eBrowne Private

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    His grave can be found on findagrave.com
     
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  6. eBrowne

    eBrowne Private

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    At Gettysburg, his stone is in the Unknown section. From the Old Baldy Civil War Round Table of Philadelphia

    "A unique case is that of Confederate Major Benjamin
    Watkins Leigh, who served as Adjutant General on the
    staff of Confederate General Edward Johnson. Leigh is
    buried in the "Unknown" section of the cemetery as "B.
    Laigh." (Leigh is buried in the "Unknown" section because
    even though he was identified by name, his unit designation
    obviously remained mystery.) It seems that G.H. Byrd,
    of Baltimore, paid John R. Warner to specifically bury the
    identified remains of Major Watkins in August of 1863. He
    was buried near fifteen Union soldiers, and it is possible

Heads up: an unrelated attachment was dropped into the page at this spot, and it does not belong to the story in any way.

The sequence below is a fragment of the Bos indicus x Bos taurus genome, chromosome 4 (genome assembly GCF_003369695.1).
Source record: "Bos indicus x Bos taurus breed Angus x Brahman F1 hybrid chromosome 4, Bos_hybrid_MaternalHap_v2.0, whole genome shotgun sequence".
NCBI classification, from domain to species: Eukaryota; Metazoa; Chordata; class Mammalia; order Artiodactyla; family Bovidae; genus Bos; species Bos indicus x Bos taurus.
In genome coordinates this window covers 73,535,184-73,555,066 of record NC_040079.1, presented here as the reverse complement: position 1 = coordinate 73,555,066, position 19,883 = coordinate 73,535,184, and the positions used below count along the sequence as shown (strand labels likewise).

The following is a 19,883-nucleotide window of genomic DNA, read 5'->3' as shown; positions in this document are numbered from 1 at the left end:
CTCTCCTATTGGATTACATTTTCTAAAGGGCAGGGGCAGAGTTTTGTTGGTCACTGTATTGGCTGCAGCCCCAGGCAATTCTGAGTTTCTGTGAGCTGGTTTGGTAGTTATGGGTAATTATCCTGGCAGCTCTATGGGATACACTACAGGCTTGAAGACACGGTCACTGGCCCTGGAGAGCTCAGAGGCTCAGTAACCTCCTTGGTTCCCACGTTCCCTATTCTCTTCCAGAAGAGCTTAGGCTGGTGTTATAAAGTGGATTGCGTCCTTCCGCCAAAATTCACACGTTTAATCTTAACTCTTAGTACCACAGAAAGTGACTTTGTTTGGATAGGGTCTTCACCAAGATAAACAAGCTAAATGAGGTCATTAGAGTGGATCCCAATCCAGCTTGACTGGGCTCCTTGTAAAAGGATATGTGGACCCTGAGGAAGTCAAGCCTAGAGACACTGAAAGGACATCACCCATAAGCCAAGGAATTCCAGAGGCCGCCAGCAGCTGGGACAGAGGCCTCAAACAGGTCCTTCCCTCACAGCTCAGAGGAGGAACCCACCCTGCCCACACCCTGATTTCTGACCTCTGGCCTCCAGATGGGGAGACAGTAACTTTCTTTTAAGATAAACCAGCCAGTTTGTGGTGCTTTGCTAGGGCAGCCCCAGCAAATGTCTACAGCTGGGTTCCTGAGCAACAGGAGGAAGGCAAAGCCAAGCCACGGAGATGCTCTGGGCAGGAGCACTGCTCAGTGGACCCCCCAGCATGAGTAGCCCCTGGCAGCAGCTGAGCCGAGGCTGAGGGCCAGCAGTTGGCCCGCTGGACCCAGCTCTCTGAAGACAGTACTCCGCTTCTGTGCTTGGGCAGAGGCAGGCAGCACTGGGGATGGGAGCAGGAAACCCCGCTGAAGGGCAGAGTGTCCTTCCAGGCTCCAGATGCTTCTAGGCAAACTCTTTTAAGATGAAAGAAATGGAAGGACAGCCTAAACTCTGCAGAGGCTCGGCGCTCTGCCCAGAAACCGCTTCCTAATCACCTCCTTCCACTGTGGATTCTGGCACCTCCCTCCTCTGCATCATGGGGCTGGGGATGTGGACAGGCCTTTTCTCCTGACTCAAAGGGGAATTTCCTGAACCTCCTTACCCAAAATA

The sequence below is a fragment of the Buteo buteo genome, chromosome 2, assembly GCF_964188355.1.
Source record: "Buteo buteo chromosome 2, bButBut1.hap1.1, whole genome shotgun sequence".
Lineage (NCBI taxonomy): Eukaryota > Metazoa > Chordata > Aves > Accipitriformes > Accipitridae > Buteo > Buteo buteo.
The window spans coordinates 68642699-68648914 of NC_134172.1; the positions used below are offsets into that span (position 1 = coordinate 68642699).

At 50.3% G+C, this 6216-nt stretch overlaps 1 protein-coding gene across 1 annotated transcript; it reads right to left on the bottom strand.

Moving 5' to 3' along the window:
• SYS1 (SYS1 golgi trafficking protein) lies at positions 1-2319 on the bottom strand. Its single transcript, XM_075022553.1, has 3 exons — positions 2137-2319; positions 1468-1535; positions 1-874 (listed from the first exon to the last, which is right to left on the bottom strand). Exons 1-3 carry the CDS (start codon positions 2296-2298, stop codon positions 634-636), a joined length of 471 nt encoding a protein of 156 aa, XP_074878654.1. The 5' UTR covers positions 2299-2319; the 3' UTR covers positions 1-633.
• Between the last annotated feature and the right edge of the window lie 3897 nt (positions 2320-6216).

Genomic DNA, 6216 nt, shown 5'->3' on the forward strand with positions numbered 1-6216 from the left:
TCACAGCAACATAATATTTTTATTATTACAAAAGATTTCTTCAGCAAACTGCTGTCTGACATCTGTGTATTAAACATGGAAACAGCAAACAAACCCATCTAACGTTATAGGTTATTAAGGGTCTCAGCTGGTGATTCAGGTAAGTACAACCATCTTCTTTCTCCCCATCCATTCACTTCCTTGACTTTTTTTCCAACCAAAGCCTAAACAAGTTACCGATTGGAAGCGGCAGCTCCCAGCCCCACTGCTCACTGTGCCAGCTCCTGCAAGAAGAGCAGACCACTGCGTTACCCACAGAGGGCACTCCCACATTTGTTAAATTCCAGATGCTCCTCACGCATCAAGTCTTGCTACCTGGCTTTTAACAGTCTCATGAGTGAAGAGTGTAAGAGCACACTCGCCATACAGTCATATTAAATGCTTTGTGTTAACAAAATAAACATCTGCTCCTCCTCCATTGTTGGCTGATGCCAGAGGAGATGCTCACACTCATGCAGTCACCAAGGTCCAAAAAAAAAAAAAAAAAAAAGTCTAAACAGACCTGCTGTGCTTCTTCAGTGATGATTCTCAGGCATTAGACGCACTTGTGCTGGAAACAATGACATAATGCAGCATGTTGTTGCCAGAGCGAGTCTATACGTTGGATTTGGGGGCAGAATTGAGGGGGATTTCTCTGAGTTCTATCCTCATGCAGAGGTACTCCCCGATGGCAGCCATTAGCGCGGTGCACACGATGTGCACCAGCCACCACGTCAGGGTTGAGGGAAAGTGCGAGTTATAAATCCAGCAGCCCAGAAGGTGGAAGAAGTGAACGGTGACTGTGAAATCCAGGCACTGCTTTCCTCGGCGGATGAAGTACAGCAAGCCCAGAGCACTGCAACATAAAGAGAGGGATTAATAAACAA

that because he was a staff officer and had no regimental
    designation, he was later mistaken for one of the nearby
    Federals and was mistakenly reburied with them in the
    Soldiers’ National Cemetery."
     
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  7. Tom Elmore

    Tom Elmore First Sergeant

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    In the archives of the Virginia Historical Society in Richmond is a letter written to Major Leigh by Chapman Johnson Leigh, his brother. The letter is dated 11 July 1863, from Richmond, eight days after the death of Major Leigh, but word of his death had not yet reached the family. Chapman writes that he was delighted to have received previous letters following major battles, including a letter Major Leigh wrote of the recent fight at Winchester, which must have been written on or soon after June 18, 1863, and which Chapman received three days later. Chapman mentions their other brother, William, along with Jinny and Annie, who may have been their sisters or close relatives. Having recently learned details of the great battle at Gettysburg, Chapman writes that the "loss of valuable lives is frightful ... enough to make the heart sick. It is my prayer to God that you are safe." The Leigh family would very soon learn the awful truth.